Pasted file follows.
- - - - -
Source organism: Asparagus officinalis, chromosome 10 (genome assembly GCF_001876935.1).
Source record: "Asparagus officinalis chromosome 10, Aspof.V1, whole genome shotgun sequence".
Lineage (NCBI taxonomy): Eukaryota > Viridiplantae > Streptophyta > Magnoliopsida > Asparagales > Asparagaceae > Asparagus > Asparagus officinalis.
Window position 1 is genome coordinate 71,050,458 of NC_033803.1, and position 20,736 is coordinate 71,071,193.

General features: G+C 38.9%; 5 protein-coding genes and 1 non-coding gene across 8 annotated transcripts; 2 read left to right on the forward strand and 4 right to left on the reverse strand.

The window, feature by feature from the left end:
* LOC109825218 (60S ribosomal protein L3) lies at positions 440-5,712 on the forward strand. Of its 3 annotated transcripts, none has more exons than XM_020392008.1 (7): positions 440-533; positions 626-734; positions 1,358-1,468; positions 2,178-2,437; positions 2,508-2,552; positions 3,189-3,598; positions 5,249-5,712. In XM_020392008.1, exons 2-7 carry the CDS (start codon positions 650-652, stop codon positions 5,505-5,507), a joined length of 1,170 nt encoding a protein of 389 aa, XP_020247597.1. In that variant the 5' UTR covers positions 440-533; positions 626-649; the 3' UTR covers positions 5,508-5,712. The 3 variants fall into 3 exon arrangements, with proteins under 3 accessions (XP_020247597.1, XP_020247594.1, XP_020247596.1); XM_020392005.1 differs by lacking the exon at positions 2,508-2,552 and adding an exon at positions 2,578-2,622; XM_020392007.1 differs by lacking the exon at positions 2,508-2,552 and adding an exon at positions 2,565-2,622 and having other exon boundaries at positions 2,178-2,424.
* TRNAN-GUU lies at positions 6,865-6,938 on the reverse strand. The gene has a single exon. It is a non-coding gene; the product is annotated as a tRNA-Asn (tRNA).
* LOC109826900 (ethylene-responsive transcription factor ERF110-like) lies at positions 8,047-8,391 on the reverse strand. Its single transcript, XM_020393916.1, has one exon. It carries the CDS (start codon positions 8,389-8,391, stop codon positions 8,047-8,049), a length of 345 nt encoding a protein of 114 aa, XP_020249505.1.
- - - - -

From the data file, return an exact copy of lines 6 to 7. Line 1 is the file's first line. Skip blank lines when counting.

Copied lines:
The window, feature by feature from the left end:
* LOC109825218 (60S ribosomal protein L3) lies at positions 440-5,712 on the forward strand. Of its 3 annotated transcripts, none has more exons than XM_020392008.1 (7): positions 440-533; positions 626-734; positions 1,358-1,468; positions 2,178-2,437; positions 2,508-2,552; positions 3,189-3,598; positions 5,249-5,712. In XM_020392008.1, exons 2-7 carry the CDS (start codon positions 650-652, stop codon positions 5,505-5,507), a joined length of 1,170 nt encoding a protein of 389 aa, XP_020247597.1. In that variant the 5' UTR covers positions 440-533; positions 626-649; the 3' UTR covers positions 5,508-5,712. The 3 variants fall into 3 exon arrangements, with proteins under 3 accessions (XP_020247597.1, XP_020247594.1, XP_020247596.1); XM_020392005.1 differs by lacking the exon at positions 2,508-2,552 and adding an exon at positions 2,578-2,622; XM_020392007.1 differs by lacking the exon at positions 2,508-2,552 and adding an exon at positions 2,565-2,622 and having other exon boundaries at positions 2,178-2,424.